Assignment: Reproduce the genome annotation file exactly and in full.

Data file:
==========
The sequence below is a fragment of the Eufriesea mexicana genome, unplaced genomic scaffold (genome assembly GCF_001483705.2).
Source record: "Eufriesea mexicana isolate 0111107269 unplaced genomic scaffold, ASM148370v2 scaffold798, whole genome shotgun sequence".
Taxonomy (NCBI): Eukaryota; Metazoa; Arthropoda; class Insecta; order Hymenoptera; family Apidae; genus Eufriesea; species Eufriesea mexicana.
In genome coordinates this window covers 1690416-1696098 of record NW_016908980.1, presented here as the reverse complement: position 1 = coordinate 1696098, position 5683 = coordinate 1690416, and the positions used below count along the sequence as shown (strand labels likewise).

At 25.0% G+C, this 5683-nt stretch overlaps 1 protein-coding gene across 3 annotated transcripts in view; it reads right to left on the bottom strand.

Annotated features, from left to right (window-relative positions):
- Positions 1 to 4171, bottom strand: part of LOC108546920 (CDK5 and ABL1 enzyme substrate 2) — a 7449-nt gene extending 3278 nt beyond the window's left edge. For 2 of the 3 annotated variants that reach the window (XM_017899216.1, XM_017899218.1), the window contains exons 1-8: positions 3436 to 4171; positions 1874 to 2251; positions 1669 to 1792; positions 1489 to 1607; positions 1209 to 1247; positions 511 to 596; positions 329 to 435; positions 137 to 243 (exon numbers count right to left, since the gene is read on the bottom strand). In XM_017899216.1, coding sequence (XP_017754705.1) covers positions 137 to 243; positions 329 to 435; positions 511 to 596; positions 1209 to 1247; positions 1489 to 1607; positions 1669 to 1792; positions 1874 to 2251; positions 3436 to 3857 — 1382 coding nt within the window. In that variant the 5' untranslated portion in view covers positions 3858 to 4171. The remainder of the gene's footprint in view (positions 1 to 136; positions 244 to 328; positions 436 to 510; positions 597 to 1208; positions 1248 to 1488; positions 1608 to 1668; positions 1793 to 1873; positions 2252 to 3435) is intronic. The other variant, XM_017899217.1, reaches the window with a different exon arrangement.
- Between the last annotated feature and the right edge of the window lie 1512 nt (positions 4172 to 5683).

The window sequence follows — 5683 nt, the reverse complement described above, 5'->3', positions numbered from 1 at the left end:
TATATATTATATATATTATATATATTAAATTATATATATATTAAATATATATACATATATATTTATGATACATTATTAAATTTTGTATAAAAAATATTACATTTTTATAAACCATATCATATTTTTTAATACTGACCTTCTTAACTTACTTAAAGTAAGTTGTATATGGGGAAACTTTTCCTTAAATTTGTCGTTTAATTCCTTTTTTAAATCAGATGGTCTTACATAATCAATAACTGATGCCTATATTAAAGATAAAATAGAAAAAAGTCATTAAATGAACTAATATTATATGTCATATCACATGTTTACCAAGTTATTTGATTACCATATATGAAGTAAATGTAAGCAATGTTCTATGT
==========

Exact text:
The sequence below is a fragment of the Eufriesea mexicana genome, unplaced genomic scaffold (genome assembly GCF_001483705.2).
Source record: "Eufriesea mexicana isolate 0111107269 unplaced genomic scaffold, ASM148370v2 scaffold798, whole genome shotgun sequence".
Taxonomy (NCBI): Eukaryota; Metazoa; Arthropoda; class Insecta; order Hymenoptera; family Apidae; genus Eufriesea; species Eufriesea mexicana.
In genome coordinates this window covers 1690416-1696098 of record NW_016908980.1, presented here as the reverse complement: position 1 = coordinate 1696098, position 5683 = coordinate 1690416, and the positions used below count along the sequence as shown (strand labels likewise).

At 25.0% G+C, this 5683-nt stretch overlaps 1 protein-coding gene across 3 annotated transcripts in view; it reads right to left on the bottom strand.

Annotated features, from left to right (window-relative positions):
- Positions 1 to 4171, bottom strand: part of LOC108546920 (CDK5 and ABL1 enzyme substrate 2) — a 7449-nt gene extending 3278 nt beyond the window's left edge. For 2 of the 3 annotated variants that reach the window (XM_017899216.1, XM_017899218.1), the window contains exons 1-8: positions 3436 to 4171; positions 1874 to 2251; positions 1669 to 1792; positions 1489 to 1607; positions 1209 to 1247; positions 511 to 596; positions 329 to 435; positions 137 to 243 (exon numbers count right to left, since the gene is read on the bottom strand). In XM_017899216.1, coding sequence (XP_017754705.1) covers positions 137 to 243; positions 329 to 435; positions 511 to 596; positions 1209 to 1247; positions 1489 to 1607; positions 1669 to 1792; positions 1874 to 2251; positions 3436 to 3857 — 1382 coding nt within the window. In that variant the 5' untranslated portion in view covers positions 3858 to 4171. The remainder of the gene's footprint in view (positions 1 to 136; positions 244 to 328; positions 436 to 510; positions 597 to 1208; positions 1248 to 1488; positions 1608 to 1668; positions 1793 to 1873; positions 2252 to 3435) is intronic. The other variant, XM_017899217.1, reaches the window with a different exon arrangement.
- Between the last annotated feature and the right edge of the window lie 1512 nt (positions 4172 to 5683).

The window sequence follows — 5683 nt, the reverse complement described above, 5'->3', positions numbered from 1 at the left end:
TATATATTATATATATTATATATATTAAATTATATATATATTAAATATATATACATATATATTTATGATACATTATTAAATTTTGTATAAAAAATATTACATTTTTATAAACCATATCATATTTTTTAATACTGACCTTCTTAACTTACTTAAAGTAAGTTGTATATGGGGAAACTTTTCCTTAAATTTGTCGTTTAATTCCTTTTTTAAATCAGATGGTCTTACATAATCAATAACTGATGCCTATATTAAAGATAAAATAGAAAAAAGTCATTAAATGAACTAATATTATATGTCATATCACATGTTTACCAAGTTATTTGATTACCATATATGAAGTAAATGTAAGCAATGTTCTATGT